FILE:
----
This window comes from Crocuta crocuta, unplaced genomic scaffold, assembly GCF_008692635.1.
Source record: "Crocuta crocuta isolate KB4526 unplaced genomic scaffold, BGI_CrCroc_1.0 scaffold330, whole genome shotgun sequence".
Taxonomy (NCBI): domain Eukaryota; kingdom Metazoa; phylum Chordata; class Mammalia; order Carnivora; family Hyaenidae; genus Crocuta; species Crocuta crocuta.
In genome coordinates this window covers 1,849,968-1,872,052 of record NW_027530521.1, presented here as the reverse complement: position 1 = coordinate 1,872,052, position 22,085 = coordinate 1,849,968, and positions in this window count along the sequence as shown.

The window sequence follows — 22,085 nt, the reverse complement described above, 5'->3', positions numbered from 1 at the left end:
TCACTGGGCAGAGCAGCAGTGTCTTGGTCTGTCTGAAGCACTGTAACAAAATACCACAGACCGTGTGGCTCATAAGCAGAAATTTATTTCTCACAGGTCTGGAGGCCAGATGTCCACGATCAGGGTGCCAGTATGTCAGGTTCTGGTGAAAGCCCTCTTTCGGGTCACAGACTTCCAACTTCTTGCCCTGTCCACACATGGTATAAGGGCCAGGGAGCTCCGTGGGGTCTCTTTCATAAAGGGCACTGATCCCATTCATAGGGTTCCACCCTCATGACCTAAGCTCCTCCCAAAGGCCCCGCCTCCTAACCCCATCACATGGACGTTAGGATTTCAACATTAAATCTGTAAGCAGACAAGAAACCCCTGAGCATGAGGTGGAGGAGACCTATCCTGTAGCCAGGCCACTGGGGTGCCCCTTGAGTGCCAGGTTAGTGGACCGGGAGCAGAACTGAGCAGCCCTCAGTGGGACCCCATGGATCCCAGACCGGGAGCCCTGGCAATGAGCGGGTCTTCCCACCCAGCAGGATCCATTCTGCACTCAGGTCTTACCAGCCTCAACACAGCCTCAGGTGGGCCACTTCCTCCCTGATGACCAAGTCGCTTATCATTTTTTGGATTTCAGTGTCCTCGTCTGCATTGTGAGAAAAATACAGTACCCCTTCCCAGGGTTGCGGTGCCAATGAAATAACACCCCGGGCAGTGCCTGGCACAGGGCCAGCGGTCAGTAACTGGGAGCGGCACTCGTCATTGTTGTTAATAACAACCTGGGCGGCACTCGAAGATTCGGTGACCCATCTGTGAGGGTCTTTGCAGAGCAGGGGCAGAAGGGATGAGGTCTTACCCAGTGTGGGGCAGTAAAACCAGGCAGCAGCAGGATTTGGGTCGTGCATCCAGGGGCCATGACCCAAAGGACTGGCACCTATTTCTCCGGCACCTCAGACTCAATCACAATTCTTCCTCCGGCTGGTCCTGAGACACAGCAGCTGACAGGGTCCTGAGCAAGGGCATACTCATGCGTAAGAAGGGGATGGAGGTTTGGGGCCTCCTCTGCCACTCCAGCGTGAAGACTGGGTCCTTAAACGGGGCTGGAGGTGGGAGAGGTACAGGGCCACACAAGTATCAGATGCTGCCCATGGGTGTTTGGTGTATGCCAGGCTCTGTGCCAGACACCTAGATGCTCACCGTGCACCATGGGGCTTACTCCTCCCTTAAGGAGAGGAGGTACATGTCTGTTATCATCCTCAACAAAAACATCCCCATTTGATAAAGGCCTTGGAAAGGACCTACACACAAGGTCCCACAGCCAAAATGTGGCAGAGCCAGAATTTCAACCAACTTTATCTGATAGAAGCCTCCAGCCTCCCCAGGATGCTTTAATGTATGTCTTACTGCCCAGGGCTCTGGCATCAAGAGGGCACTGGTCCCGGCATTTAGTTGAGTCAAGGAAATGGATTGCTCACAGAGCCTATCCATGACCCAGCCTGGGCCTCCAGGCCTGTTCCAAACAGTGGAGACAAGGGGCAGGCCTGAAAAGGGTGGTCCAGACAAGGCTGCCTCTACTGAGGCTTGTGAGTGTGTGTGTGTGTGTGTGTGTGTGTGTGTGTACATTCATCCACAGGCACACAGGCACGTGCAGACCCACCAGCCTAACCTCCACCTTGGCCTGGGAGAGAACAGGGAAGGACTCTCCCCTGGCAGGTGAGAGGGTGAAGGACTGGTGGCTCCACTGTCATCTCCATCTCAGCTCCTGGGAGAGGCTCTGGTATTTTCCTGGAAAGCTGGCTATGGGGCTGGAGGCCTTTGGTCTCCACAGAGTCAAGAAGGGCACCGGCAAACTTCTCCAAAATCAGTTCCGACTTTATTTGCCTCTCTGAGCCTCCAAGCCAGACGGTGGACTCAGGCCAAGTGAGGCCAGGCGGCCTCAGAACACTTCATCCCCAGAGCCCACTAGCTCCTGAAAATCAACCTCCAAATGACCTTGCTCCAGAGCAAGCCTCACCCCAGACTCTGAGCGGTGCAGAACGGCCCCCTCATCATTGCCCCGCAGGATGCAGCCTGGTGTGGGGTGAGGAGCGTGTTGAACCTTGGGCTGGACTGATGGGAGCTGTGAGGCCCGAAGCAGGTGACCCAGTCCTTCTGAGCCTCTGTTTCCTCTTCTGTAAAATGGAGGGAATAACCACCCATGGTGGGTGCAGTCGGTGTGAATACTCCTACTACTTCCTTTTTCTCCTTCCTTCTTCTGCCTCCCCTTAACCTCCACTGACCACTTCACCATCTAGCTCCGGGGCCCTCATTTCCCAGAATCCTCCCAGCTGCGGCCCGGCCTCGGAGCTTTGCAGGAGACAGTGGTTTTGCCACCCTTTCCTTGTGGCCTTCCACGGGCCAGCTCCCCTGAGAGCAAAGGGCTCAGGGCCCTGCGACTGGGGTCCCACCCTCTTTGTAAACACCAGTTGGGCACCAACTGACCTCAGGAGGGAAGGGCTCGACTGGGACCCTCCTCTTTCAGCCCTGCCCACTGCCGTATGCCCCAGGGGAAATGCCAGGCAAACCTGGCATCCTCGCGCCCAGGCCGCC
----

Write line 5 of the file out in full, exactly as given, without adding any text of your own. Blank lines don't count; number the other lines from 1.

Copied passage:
The window sequence follows — 22,085 nt, the reverse complement described above, 5'->3', positions numbered from 1 at the left end: